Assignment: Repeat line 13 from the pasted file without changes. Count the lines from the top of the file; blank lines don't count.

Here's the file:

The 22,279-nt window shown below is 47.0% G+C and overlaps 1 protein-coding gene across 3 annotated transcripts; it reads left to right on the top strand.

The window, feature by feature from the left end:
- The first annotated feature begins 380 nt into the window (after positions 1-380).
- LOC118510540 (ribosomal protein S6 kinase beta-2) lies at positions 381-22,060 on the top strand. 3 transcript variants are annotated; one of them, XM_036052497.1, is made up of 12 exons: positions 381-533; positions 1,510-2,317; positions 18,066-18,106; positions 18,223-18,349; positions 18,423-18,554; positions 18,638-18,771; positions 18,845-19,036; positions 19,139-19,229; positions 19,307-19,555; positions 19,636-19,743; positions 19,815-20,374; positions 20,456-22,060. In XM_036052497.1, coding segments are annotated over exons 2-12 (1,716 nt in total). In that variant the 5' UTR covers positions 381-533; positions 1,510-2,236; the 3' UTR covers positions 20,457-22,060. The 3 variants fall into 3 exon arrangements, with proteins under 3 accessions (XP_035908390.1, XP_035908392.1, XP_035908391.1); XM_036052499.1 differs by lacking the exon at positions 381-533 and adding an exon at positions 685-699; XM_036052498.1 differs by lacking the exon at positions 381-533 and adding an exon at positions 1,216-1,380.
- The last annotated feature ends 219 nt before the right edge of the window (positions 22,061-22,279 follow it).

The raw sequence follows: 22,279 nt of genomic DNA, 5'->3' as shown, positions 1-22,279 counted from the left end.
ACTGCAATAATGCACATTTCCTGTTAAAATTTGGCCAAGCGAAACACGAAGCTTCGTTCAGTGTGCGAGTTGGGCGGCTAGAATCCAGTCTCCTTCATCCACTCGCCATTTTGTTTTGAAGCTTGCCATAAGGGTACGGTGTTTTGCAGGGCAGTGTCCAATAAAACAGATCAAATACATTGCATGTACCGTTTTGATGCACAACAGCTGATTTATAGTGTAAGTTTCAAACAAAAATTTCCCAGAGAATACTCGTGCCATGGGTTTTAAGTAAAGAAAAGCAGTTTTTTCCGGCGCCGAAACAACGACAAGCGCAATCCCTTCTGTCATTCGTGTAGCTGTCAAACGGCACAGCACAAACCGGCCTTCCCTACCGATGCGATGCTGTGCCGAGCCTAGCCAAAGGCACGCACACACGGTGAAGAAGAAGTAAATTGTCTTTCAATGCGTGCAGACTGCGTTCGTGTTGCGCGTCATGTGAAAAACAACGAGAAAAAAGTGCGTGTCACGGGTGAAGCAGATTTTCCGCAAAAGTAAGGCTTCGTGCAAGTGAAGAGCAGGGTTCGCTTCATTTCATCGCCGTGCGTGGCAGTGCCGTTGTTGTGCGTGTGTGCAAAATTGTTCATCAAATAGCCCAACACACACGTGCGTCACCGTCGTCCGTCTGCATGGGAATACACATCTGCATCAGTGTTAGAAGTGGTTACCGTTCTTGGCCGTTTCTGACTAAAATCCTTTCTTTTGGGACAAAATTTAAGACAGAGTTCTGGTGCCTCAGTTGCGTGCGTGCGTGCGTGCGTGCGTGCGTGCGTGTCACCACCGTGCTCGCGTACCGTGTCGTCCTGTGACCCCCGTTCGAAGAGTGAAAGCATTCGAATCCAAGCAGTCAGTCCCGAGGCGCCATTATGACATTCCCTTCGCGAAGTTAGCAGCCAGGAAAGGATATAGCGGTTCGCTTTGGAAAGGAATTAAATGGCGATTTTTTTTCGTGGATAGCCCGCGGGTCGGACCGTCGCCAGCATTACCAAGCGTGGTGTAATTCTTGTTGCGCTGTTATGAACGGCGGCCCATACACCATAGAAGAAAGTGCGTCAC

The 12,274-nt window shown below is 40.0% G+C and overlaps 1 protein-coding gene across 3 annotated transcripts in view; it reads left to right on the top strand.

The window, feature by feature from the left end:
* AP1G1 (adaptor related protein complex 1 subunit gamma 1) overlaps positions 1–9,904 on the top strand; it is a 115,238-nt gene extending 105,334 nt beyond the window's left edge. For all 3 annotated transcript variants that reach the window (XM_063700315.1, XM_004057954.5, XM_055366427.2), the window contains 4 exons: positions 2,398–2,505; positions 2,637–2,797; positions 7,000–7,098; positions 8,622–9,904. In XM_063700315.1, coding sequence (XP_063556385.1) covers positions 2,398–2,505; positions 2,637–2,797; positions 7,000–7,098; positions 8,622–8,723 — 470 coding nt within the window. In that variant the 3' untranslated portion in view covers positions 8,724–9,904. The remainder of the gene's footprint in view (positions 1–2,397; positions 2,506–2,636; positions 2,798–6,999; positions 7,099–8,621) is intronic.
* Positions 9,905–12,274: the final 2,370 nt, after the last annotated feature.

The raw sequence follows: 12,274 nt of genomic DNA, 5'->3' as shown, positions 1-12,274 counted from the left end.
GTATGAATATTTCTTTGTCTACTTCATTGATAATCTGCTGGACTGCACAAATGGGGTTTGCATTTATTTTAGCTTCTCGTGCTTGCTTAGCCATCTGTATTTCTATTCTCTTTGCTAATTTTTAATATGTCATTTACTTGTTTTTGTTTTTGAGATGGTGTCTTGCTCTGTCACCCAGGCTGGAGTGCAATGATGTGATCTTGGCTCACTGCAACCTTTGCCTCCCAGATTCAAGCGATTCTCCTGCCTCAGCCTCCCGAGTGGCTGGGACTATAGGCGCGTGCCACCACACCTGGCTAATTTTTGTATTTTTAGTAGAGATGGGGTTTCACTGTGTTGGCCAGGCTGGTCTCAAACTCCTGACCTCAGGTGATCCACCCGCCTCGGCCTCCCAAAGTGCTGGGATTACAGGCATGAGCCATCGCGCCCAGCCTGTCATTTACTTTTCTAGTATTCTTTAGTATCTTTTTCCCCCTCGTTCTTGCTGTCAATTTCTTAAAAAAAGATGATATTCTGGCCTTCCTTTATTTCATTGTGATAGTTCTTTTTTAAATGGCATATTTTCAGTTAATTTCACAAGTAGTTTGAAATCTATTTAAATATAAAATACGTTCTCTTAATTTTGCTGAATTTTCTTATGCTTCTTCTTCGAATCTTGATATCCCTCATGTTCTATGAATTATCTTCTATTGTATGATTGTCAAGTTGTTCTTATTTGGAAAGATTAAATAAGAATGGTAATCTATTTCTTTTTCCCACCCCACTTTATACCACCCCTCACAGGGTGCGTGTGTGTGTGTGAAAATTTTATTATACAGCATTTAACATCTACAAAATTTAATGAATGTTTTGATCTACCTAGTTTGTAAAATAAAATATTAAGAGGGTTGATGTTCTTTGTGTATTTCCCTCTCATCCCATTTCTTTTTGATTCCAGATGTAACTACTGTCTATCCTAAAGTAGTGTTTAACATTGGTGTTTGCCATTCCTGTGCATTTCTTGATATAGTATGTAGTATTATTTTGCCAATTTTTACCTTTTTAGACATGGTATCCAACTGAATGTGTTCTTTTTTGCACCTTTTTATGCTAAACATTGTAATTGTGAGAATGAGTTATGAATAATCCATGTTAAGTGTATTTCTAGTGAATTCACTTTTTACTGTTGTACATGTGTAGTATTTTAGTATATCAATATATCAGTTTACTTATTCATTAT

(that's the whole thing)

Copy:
GTATGAATATTTCTTTGTCTACTTCATTGATAATCTGCTGGACTGCACAAATGGGGTTTGCATTTATTTTAGCTTCTCGTGCTTGCTTAGCCATCTGTATTTCTATTCTCTTTGCTAATTTTTAATATGTCATTTACTTGTTTTTGTTTTTGAGATGGTGTCTTGCTCTGTCACCCAGGCTGGAGTGCAATGATGTGATCTTGGCTCACTGCAACCTTTGCCTCCCAGATTCAAGCGATTCTCCTGCCTCAGCCTCCCGAGTGGCTGGGACTATAGGCGCGTGCCACCACACCTGGCTAATTTTTGTATTTTTAGTAGAGATGGGGTTTCACTGTGTTGGCCAGGCTGGTCTCAAACTCCTGACCTCAGGTGATCCACCCGCCTCGGCCTCCCAAAGTGCTGGGATTACAGGCATGAGCCATCGCGCCCAGCCTGTCATTTACTTTTCTAGTATTCTTTAGTATCTTTTTCCCCCTCGTTCTTGCTGTCAATTTCTTAAAAAAAGATGATATTCTGGCCTTCCTTTATTTCATTGTGATAGTTCTTTTTTAAATGGCATATTTTCAGTTAATTTCACAAGTAGTTTGAAATCTATTTAAATATAAAATACGTTCTCTTAATTTTGCTGAATTTTCTTATGCTTCTTCTTCGAATCTTGATATCCCTCATGTTCTATGAATTATCTTCTATTGTATGATTGTCAAGTTGTTCTTATTTGGAAAGATTAAATAAGAATGGTAATCTATTTCTTTTTCCCACCCCACTTTATACCACCCCTCACAGGGTGCGTGTGTGTGTGTGAAAATTTTATTATACAGCATTTAACATCTACAAAATTTAATGAATGTTTTGATCTACCTAGTTTGTAAAATAAAATATTAAGAGGGTTGATGTTCTTTGTGTATTTCCCTCTCATCCCATTTCTTTTTGATTCCAGATGTAACTACTGTCTATCCTAAAGTAGTGTTTAACATTGGTGTTTGCCATTCCTGTGCATTTCTTGATATAGTATGTAGTATTATTTTGCCAATTTTTACCTTTTTAGACATGGTATCCAACTGAATGTGTTCTTTTTTGCACCTTTTTATGCTAAACATTGTAATTGTGAGAATGAGTTATGAATAATCCATGTTAAGTGTATTTCTAGTGAATTCACTTTTTACTGTTGTACATGTGTAGTATTTTAGTATATCAATATATCAGTTTACTTATTCATTAT